July 19, 2005 Computer code-makers may soon get the upper hand on code-breakers thanks to a new quantum cryptography method designed at the University of Toronto. Quantum cryptography uses particles of light to share secret encryption keys relayed through fibre-optic communications.
A paper published in the June 16 issue of the Physical Review Letter demonstrates how senders can vary the intensity of laser light particles (photons) used in fibre-optic communications to create decoys that catch eavesdropping attempts. "To exchange secret communication, the sender and the recipient first have to exchange a random series of 0s and 1s -- known as the encryption key -- through a sequence of photons," says the study's lead author Professor Hoi-Kwong Lo of U of T's Department of Electrical and Computer Engineering and Department of Physics. The security of the message relies on the security of the encryption key. "If an eavesdropper tries to intercept the transmission of the encryption key, he will give himself away by disturbing the photons. However, real-life light sources occasionally send out more than one photon and an eavesdropper can steal the additional pulse without the sender knowing."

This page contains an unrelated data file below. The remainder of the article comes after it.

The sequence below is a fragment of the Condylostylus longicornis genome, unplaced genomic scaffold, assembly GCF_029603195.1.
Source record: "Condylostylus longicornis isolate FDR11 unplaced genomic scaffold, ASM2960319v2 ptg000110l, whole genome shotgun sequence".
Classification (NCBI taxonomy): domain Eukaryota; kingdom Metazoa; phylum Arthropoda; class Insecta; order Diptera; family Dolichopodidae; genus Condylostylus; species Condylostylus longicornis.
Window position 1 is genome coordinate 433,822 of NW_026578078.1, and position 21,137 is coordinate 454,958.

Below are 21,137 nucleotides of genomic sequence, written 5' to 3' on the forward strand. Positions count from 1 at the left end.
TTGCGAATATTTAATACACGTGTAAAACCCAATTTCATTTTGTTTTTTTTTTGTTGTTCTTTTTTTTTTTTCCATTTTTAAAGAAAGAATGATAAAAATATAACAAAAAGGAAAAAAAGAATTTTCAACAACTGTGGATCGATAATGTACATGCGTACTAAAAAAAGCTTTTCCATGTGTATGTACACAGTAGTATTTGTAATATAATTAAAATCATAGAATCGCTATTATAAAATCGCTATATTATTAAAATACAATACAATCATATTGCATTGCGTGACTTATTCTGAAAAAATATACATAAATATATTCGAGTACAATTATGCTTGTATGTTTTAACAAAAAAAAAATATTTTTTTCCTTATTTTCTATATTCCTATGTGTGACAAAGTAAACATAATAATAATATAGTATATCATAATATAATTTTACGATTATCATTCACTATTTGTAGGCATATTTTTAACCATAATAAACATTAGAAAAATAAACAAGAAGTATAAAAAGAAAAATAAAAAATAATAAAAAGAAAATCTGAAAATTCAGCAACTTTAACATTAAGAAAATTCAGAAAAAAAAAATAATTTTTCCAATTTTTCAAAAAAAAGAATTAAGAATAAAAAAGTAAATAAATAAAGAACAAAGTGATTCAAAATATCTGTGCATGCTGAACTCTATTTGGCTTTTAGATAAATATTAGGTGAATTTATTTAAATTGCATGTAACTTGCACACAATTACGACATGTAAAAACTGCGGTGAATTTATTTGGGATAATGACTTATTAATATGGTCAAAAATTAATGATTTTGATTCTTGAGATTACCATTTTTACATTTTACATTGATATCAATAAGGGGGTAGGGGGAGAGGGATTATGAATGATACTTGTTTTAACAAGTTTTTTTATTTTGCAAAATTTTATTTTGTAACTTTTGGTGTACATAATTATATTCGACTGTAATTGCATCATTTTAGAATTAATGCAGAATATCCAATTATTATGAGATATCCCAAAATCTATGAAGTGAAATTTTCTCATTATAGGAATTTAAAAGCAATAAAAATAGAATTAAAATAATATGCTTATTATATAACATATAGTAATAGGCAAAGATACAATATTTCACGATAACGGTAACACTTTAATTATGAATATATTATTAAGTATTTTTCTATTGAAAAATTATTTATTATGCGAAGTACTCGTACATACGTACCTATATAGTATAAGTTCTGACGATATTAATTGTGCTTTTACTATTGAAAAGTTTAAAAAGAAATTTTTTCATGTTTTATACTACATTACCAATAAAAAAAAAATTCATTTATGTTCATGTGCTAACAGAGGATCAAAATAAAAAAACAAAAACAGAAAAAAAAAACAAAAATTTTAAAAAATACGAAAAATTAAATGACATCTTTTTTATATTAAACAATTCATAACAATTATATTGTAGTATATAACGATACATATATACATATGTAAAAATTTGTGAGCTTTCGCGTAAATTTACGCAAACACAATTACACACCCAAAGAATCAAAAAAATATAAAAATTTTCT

To address this problem, Lo's technique manipulates the laser to create different signals of various intensities that act as decoys to distract the eavesdropper from the secret message. "Any attack will necessarily affect the decoy states and therefore be caught by the legitimate users, who will then use an encryption key only when it is guaranteed to be secure," says Lo, who adds that the work has immediate commercial applications.
The research was funded by the Canada Foundation for Innovation, Canadian Institute for Photonic Innovations, Canada Research Chairs program, Natural Sciences and Engineering Research Council of Canada, Ontario Innovation Trust and Premier's Research Excellence Award.
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